No bread crumbs and I’m making spinach salad for 10. Quick look on the internet, and then in the freezer for a loaf of home made bread, and voila, breadcrumbs are warm and freshly baked. Just think, I could have driven to the store but it would have taken longer. They only bake for about 6 minutes..
Earlier in the day, I am out in the veggie garden hand clipping the 2 ft tall rye grass. I can hear my neighbor running various gardening machines over at his place. I am worried he will hear the sound of my garden shears snipping slowly through about 200 square feet of tall grass. I am telling myself that I am doing it the ridiculous hard way again (I catch myself doing things the hard way out of schedule desperation, frugality, and sheer virgo-ness) when it dawns on me that this is another case of the hard way being a good way. I plant a 5 lb bag of rye seeds in the fall. It grows a little over the winter. Then, in mid spring, it is suddenly 2 ft tall and I cut it (a real farmer uses a machine) and spread it as mulch all over my garden. It saves running to purchase bales of straw to carpet the garden. Then, I till up the root material and let it remain in the soil where I am planting all my carefully nursed seedlings…eggplant, tomatoes, etc. I use clumps of the rye roots to mound right at the base of the seedlings as extra nutritious and protective mulch.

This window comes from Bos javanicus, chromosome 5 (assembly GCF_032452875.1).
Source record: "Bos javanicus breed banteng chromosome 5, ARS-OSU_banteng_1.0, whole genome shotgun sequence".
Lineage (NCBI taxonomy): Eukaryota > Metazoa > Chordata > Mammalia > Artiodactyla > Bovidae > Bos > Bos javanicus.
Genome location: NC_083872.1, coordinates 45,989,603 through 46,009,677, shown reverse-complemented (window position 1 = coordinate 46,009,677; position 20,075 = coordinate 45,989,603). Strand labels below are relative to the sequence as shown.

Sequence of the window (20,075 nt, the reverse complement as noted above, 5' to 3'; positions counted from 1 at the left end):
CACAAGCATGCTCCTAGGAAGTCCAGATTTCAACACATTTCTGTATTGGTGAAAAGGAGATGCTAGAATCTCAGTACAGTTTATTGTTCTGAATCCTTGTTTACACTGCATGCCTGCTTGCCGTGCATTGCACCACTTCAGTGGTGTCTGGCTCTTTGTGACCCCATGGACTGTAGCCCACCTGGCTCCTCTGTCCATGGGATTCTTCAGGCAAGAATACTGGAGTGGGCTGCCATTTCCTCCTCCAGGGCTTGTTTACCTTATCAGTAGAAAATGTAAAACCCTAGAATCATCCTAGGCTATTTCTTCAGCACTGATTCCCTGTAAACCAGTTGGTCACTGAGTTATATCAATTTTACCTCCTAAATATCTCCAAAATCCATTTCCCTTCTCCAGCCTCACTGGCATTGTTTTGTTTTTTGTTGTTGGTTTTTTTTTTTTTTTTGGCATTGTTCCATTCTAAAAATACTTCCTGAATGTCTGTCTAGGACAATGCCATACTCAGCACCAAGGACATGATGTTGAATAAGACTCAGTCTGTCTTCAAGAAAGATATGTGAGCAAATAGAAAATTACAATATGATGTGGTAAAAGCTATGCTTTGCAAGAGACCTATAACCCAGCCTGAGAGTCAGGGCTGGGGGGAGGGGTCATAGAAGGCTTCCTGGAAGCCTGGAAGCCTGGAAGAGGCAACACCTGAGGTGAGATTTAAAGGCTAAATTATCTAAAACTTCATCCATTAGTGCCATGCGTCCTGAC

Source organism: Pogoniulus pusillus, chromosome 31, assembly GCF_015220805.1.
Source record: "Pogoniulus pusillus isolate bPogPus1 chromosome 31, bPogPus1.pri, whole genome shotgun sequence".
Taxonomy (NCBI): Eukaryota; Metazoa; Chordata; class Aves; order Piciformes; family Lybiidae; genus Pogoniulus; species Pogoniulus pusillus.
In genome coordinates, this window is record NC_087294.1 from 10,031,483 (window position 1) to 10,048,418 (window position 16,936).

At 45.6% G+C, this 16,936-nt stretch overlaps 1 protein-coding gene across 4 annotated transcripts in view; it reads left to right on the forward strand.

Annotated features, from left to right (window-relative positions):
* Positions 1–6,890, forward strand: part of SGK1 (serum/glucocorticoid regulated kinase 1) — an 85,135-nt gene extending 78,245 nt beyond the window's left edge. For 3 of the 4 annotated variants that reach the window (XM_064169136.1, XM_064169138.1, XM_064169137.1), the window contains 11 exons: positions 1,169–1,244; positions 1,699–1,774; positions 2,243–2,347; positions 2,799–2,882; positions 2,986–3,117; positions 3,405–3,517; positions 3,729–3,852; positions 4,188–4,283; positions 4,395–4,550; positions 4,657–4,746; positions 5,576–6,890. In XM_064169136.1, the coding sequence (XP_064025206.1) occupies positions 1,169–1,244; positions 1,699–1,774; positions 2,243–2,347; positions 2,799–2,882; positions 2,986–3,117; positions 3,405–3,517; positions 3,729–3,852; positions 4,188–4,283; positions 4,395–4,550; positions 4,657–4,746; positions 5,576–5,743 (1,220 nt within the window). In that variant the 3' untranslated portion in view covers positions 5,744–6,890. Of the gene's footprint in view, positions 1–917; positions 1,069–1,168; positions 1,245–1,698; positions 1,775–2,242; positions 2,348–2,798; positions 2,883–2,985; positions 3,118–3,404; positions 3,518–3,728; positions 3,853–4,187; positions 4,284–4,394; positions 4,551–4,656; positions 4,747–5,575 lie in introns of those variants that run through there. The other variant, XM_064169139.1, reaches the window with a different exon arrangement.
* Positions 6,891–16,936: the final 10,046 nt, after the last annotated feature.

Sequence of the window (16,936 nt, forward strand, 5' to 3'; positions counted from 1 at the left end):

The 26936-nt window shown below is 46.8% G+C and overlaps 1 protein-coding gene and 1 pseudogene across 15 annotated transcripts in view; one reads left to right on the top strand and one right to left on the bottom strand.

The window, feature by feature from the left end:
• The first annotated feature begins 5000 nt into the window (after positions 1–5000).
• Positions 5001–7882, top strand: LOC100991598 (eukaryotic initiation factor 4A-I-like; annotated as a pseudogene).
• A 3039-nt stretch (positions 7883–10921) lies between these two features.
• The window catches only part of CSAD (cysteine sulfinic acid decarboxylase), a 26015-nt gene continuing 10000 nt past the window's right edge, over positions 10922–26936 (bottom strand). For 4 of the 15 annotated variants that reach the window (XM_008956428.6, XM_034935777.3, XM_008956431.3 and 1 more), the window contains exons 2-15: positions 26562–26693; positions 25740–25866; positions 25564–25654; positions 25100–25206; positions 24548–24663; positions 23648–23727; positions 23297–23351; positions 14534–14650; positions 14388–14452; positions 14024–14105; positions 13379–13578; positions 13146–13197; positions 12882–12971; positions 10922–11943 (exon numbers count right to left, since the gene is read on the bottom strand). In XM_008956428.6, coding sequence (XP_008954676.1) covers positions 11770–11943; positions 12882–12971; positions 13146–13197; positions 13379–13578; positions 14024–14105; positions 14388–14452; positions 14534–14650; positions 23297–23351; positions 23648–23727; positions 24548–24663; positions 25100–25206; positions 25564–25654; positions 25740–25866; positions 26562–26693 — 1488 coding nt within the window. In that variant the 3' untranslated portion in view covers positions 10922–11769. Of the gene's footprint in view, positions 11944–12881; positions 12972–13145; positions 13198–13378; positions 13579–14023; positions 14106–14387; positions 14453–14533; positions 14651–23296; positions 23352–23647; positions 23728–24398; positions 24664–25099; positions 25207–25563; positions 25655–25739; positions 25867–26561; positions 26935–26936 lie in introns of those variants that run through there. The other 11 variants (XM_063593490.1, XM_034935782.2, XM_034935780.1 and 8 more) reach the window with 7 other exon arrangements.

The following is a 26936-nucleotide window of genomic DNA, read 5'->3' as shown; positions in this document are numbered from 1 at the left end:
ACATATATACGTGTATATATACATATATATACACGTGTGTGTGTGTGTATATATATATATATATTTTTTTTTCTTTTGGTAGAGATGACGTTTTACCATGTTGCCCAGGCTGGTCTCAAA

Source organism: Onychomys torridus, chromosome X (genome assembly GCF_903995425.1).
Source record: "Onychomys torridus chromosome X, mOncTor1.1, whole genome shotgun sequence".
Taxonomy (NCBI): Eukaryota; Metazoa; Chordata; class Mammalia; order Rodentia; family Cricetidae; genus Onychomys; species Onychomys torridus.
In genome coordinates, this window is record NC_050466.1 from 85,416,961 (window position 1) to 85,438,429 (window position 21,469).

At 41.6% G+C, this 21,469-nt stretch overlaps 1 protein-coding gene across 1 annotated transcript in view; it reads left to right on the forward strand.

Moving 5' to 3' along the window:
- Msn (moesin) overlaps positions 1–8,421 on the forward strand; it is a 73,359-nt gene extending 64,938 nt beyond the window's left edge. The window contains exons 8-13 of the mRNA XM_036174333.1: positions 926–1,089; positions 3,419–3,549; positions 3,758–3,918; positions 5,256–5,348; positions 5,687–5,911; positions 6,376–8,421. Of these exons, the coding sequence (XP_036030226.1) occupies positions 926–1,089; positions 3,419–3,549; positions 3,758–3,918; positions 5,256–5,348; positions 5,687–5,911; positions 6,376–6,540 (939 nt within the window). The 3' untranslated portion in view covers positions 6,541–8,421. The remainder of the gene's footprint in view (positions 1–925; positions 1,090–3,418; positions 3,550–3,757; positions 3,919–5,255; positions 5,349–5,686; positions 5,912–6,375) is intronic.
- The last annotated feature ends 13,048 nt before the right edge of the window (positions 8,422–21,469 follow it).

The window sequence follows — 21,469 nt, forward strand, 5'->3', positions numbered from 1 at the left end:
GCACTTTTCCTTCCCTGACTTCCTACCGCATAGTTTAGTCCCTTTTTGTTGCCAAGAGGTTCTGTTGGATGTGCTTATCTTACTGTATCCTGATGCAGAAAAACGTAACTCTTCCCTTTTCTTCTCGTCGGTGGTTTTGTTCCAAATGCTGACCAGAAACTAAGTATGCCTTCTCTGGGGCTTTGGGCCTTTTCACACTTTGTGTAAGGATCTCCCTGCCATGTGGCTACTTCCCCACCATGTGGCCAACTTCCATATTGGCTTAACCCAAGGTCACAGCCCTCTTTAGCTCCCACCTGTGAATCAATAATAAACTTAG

The result is a chaotic garden that never looks completely “under control” as there is either tall grass growing in it or clumps of gnarly root systems strewn about, but it feels smart to me now. I prefer spending an extra hour hand clipping in my garden to careening along in my car looking for somebody else’s straw. If I were handy with machines, it would be smarter perhaps to employ a small engine to help with the cutting, but again, in my case, this always involves driving to repair places, waiting at counters for help, and paying maintenance and repair fees for services I do not really understand. I’d rather be in the garden.
the unruly garden with cut rye carpeting the path in foreground, and some still standing in the back